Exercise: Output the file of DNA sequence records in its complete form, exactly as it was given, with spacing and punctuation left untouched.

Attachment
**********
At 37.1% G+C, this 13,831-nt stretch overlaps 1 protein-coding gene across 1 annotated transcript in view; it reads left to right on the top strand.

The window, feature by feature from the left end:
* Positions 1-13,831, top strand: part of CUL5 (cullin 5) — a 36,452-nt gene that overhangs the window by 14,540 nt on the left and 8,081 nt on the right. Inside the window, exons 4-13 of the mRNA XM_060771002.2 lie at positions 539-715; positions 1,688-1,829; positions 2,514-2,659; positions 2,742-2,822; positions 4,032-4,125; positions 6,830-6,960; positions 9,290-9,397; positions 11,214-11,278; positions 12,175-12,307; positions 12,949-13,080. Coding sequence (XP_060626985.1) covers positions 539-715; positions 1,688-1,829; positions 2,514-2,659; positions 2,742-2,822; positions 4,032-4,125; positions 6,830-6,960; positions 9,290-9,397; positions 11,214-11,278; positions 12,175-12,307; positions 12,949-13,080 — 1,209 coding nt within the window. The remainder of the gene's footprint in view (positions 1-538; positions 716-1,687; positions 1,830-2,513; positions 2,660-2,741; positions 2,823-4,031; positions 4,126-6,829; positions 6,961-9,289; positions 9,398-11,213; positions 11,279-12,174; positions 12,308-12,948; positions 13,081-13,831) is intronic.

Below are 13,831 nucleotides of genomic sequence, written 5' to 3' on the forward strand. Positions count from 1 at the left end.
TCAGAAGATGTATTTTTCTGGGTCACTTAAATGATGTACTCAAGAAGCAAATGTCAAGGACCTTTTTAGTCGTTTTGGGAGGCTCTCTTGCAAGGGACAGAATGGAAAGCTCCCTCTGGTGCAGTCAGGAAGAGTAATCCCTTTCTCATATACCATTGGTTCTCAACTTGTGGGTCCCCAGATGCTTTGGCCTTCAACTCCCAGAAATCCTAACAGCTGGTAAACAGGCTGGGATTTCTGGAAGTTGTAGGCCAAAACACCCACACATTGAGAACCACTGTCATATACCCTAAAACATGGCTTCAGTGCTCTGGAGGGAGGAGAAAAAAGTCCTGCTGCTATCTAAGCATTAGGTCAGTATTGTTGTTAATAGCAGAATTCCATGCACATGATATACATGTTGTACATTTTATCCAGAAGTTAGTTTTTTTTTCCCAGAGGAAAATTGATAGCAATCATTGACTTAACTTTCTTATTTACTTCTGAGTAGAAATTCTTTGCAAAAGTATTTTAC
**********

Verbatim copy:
At 37.1% G+C, this 13,831-nt stretch overlaps 1 protein-coding gene across 1 annotated transcript in view; it reads left to right on the top strand.

The window, feature by feature from the left end:
* Positions 1-13,831, top strand: part of CUL5 (cullin 5) — a 36,452-nt gene that overhangs the window by 14,540 nt on the left and 8,081 nt on the right. Inside the window, exons 4-13 of the mRNA XM_060771002.2 lie at positions 539-715; positions 1,688-1,829; positions 2,514-2,659; positions 2,742-2,822; positions 4,032-4,125; positions 6,830-6,960; positions 9,290-9,397; positions 11,214-11,278; positions 12,175-12,307; positions 12,949-13,080. Coding sequence (XP_060626985.1) covers positions 539-715; positions 1,688-1,829; positions 2,514-2,659; positions 2,742-2,822; positions 4,032-4,125; positions 6,830-6,960; positions 9,290-9,397; positions 11,214-11,278; positions 12,175-12,307; positions 12,949-13,080 — 1,209 coding nt within the window. The remainder of the gene's footprint in view (positions 1-538; positions 716-1,687; positions 1,830-2,513; positions 2,660-2,741; positions 2,823-4,031; positions 4,126-6,829; positions 6,961-9,289; positions 9,398-11,213; positions 11,279-12,174; positions 12,308-12,948; positions 13,081-13,831) is intronic.

Below are 13,831 nucleotides of genomic sequence, written 5' to 3' on the forward strand. Positions count from 1 at the left end.
TCAGAAGATGTATTTTTCTGGGTCACTTAAATGATGTACTCAAGAAGCAAATGTCAAGGACCTTTTTAGTCGTTTTGGGAGGCTCTCTTGCAAGGGACAGAATGGAAAGCTCCCTCTGGTGCAGTCAGGAAGAGTAATCCCTTTCTCATATACCATTGGTTCTCAACTTGTGGGTCCCCAGATGCTTTGGCCTTCAACTCCCAGAAATCCTAACAGCTGGTAAACAGGCTGGGATTTCTGGAAGTTGTAGGCCAAAACACCCACACATTGAGAACCACTGTCATATACCCTAAAACATGGCTTCAGTGCTCTGGAGGGAGGAGAAAAAAGTCCTGCTGCTATCTAAGCATTAGGTCAGTATTGTTGTTAATAGCAGAATTCCATGCACATGATATACATGTTGTACATTTTATCCAGAAGTTAGTTTTTTTTTCCCAGAGGAAAATTGATAGCAATCATTGACTTAACTTTCTTATTTACTTCTGAGTAGAAATTCTTTGCAAAAGTATTTTAC